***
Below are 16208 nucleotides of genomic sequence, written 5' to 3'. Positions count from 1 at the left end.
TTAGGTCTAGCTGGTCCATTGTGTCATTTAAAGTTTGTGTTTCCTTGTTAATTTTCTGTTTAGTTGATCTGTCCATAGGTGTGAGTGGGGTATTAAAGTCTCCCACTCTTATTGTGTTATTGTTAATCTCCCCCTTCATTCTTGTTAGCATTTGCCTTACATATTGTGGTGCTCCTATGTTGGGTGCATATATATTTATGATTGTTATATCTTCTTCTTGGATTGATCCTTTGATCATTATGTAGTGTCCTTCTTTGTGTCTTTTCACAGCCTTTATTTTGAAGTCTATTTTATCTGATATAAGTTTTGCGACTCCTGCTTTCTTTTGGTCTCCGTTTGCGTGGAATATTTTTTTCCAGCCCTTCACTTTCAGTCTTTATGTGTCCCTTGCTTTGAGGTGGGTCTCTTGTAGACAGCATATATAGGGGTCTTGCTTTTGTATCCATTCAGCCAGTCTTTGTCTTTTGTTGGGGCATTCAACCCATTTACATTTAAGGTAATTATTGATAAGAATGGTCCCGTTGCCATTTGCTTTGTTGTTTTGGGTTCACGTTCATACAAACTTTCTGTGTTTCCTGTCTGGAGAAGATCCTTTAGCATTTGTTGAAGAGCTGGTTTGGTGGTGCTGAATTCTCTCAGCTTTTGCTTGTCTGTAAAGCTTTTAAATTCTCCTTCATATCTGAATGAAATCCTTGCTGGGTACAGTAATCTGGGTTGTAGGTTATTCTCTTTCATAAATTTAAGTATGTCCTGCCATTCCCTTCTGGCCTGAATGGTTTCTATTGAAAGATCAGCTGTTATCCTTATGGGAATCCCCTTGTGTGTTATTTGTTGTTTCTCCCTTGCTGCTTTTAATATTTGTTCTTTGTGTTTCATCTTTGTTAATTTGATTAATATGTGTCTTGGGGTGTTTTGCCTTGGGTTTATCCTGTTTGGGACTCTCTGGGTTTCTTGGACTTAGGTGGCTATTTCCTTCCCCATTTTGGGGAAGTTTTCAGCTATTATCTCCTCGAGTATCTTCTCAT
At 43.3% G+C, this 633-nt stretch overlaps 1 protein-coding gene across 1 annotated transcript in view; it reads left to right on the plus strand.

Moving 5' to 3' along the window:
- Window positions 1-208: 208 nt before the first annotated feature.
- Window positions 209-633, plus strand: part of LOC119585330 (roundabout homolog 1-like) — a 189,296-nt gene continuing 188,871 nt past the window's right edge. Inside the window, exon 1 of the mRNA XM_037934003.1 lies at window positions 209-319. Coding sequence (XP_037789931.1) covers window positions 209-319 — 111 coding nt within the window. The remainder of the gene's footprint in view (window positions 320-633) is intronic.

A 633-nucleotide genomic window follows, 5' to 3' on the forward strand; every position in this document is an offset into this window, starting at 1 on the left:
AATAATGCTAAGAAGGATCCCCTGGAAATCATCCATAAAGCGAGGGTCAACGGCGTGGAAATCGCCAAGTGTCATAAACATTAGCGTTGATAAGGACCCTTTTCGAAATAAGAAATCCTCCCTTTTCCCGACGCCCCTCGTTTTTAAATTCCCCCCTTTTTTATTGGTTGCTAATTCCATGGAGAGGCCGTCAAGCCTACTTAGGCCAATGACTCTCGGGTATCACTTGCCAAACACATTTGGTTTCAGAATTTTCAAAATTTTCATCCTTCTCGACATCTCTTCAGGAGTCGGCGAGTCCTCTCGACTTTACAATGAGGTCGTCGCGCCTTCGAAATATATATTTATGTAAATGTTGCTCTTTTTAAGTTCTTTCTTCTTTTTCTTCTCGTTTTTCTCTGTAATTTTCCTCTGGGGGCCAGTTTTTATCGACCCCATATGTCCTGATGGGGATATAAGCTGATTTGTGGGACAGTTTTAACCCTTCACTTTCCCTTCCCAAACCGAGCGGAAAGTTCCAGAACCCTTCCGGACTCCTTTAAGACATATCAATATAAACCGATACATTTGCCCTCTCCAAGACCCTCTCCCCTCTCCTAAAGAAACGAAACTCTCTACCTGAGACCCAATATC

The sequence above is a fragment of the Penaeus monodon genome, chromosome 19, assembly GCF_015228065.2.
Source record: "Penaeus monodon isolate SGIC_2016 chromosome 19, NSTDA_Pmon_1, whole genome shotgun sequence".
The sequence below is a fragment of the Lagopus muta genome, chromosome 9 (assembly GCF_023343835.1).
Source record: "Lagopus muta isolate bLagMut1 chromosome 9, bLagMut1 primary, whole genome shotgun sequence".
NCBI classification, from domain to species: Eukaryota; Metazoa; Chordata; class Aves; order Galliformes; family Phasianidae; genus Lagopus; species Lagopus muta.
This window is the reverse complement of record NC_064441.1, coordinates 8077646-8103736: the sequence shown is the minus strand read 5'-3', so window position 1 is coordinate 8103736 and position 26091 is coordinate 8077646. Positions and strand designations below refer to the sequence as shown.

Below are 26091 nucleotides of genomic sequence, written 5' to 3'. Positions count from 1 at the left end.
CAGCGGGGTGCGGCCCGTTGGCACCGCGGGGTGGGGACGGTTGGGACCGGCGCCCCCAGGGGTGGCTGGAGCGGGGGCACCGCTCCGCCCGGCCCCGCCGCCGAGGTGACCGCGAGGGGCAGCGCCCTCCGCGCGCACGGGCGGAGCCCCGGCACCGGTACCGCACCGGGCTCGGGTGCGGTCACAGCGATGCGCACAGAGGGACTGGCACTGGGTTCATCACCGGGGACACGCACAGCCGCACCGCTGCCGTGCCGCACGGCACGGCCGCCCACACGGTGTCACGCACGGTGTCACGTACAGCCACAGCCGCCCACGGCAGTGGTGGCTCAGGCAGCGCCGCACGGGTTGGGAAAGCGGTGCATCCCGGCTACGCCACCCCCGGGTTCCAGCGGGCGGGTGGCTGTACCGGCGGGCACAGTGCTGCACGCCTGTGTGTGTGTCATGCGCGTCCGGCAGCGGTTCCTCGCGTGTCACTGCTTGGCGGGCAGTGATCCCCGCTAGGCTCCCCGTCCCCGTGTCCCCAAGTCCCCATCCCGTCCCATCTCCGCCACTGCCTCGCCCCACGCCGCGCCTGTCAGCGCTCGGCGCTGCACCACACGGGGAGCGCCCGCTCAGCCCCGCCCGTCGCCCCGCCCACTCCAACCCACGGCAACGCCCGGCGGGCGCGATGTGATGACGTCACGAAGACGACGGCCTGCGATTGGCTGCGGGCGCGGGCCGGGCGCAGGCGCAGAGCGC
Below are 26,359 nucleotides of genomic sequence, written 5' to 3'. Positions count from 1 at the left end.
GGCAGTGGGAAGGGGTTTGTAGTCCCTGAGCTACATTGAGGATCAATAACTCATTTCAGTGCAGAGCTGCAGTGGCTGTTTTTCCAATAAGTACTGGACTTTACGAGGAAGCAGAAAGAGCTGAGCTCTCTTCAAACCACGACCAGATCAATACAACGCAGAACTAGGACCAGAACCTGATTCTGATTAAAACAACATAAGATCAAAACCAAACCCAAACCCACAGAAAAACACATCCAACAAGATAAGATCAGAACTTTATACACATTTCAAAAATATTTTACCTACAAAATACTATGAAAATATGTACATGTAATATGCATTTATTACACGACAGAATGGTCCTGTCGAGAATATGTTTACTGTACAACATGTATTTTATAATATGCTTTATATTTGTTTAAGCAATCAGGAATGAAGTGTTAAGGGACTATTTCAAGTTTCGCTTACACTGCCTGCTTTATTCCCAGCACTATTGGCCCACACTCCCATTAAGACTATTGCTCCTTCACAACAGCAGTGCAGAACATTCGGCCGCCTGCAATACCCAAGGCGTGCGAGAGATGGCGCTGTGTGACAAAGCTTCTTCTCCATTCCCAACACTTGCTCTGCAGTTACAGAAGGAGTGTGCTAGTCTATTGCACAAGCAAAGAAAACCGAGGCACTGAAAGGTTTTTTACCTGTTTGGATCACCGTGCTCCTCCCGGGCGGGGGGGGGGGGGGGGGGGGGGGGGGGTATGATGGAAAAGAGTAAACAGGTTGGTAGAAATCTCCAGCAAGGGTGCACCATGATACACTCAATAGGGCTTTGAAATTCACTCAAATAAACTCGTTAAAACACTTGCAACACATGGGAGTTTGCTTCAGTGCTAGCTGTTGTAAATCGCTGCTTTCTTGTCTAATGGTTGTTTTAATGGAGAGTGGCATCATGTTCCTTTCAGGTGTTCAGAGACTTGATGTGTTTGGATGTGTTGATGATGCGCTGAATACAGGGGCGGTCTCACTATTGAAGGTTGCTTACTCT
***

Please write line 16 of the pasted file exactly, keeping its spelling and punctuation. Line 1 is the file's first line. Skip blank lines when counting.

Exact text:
CAGCGGGGTGCGGCCCGTTGGCACCGCGGGGTGGGGACGGTTGGGACCGGCGCCCCCAGGGGTGGCTGGAGCGGGGGCACCGCTCCGCCCGGCCCCGCCGCCGAGGTGACCGCGAGGGGCAGCGCCCTCCGCGCGCACGGGCGGAGCCCCGGCACCGGTACCGCACCGGGCTCGGGTGCGGTCACAGCGATGCGCACAGAGGGACTGGCACTGGGTTCATCACCGGGGACACGCACAGCCGCACCGCTGCCGTGCCGCACGGCACGGCCGCCCACACGGTGTCACGCACGGTGTCACGTACAGCCACAGCCGCCCACGGCAGTGGTGGCTCAGGCAGCGCCGCACGGGTTGGGAAAGCGGTGCATCCCGGCTACGCCACCCCCGGGTTCCAGCGGGCGGGTGGCTGTACCGGCGGGCACAGTGCTGCACGCCTGTGTGTGTGTCATGCGCGTCCGGCAGCGGTTCCTCGCGTGTCACTGCTTGGCGGGCAGTGATCCCCGCTAGGCTCCCCGTCCCCGTGTCCCCAAGTCCCCATCCCGTCCCATCTCCGCCACTGCCTCGCCCCACGCCGCGCCTGTCAGCGCTCGGCGCTGCACCACACGGGGAGCGCCCGCTCAGCCCCGCCCGTCGCCCCGCCCACTCCAACCCACGGCAACGCCCGGCGGGCGCGATGTGATGACGTCACGAAGACGACGGCCTGCGATTGGCTGCGGGCGCGGGCCGGGCGCAGGCGCAGAGCGC